Is There Anything Global Warming Can't Do?

Michael Walsh25 Mar, 2020 3 Min Read
Where's that wheat in Whitehorse?

Global warming -- is there anything it can't do? Item No. 1:

England is in danger of experiencing droughts within 20 years unless action is taken to combat the impact of the climate crisis on water availability, the public spending watchdog says. The National Audit Office (NAO), in a report published on Wednesday, says some parts of England, especially the south-east, are at risk of running out of water owing to decreased rainfall and a need to cut the amount taken from natural waterways.

Water companies will have to reduce the quantity of water they take out of rivers, lakes and the ground by more than 1bn litres a day, creating huge shortfalls in the coming decades, the NAO warned. Parliament’s auditor predicted that 4bn litres of additional water supply would be needed each day by 2050 to counter the growing risk of drought from the climate emergency. The total supply is forecast to drop by 7% by 2045 because of the climate crisis and the need to scale back the amount of water taken out of England’s waterways and soils.

The one thing the British Isles will never run short of is water, since it falls from the sky every day in buckets, but hey...

Have you ever noticed that all such "predictions" as this one only run in one direction: utter calamity. Never mind that doomsayers have been at this since time immemorial, and that in the modern era some form of Malthusianism has interbred with the environmentalist watermelons (green on the outside, red on the inside) to produced the current media-fueled obsession with imminent doom if... we don't immediately enact their policy preferences. That those preferences include channeling vast amounts of public monies to the very folks making the predictions is entirely coincidental.

Funny how they never predicted the global rise in life expectancy, the improvements in farming that allows the planet to support 7.5 billion people, and surging living standards that all have occurred during our lifetimes. Why, it's almost like this is the best time ever to be alive.

Item No. 2:

After failing to grow wheat in Canada’s subarctic Yukon territory 15 years ago, farmer Steve Mackenzie-Grieve gave it another shot in 2017. Thanks to longer summers, he has reaped three straight harvests. This spring he plans to sow canola on his family’s 450-acre farm near Whitehorse, a city not much further from the North Pole than the heart of Canada’s crop belt Saskatchewan.

“If you asked me five years ago if I would be growing wheat, I’d have laughed,” said Mackenzie-Grieve, 62, who harvested some 100 acres last year.

Canada’s average temperature over land has warmed by 1.7 degrees C (3 degrees Fahrenheit) since 1948, with the north warming by 2.3 degrees C, the government said in 2019. More promising for Canada, one of the world’s top grain exporters, is that its frost-free season expanded by more than 20 days on average from 1948-2016, according to a 2018 paper by Environment Canada scientists.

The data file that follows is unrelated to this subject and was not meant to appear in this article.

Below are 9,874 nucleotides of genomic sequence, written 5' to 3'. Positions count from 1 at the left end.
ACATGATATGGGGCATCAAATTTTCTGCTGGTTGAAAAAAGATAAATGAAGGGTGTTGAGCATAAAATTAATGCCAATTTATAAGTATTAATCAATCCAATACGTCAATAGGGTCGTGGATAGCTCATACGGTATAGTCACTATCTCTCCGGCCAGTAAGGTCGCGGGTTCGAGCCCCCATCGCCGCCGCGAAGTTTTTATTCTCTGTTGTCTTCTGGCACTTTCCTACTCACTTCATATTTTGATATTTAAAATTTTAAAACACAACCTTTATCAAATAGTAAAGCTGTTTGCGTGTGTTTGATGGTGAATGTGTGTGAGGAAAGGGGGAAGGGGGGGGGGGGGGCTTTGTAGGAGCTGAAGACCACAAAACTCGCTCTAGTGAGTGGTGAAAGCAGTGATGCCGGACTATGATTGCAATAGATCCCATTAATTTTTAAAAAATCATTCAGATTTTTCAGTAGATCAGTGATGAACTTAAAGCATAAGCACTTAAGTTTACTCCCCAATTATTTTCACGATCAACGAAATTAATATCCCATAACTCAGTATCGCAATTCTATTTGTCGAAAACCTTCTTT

So... good news, right?

Large-scale farming with quality harvests remains an elusive challenge in the far north, due to short summers and lack of infrastructure to store and transport commodities. But a warming climate makes crops possible in far-flung, isolated places. Newfoundland and Labrador, with a tiny fraction of Canada’s arable land, plan to add farm area the size of Toronto, the nation’s largest city...

“Climate change will have a very negative climatic, social and economic impact on the province but there still may be some small offset gains by producing food,” said Newfoundland and Labrador Fisheries and Land Resources Minister Gerry Byrne in an interview.

For environmentalists, there's a speculative cloud surrounding every silver lining. But no matter what trivial good, like feeding people, may come from "climate change" be not afraid -- the European Union is on the case, in the best way it knows how: with more bureaucracy and a spanking-new Action Plan!

Today, the European Commission and the High Representative set out the priorities and way ahead on Human rights and Democracy, adopting a Joint Communication and the EU Action Plan on Human Rights and Democracy for 2020-2024. Further, they put forward a joint proposal to the Council to act by qualified majority voting on issues falling under the Action Plan, reflecting the strategic importance of the Action Plan. It aims at fostering faster and more efficient decision-making on human rights and democracy.

Changing geopolitics, transition to the digital age, environmental degradation and climate change pose important challenges, but they are also opportunities to foster positive transformation towards more democratic and inclusive societies. Today's proposal sets out steps for the EU and its Member States to embrace new realities and act together in line with the EU's founding values.

Well, that ought to do it.

 

Michael Walsh is a journalist, author, and screenwriter. He was for 16 years the music critic and a foreign correspondent for Time Magazine. His works include the novels As Time Goes By, And All the Saints, and the bestselling “Devlin” series of NSA thrillers; as well as the nonfiction bestseller, The Devil’s Pleasure Palace and its sequel, The Fiery Angel. His latest book, Last Stands, a study of military history from the Greeks to the present, will be published by St. Martin's Press in December. Follow him on Twitter @dkahanerules

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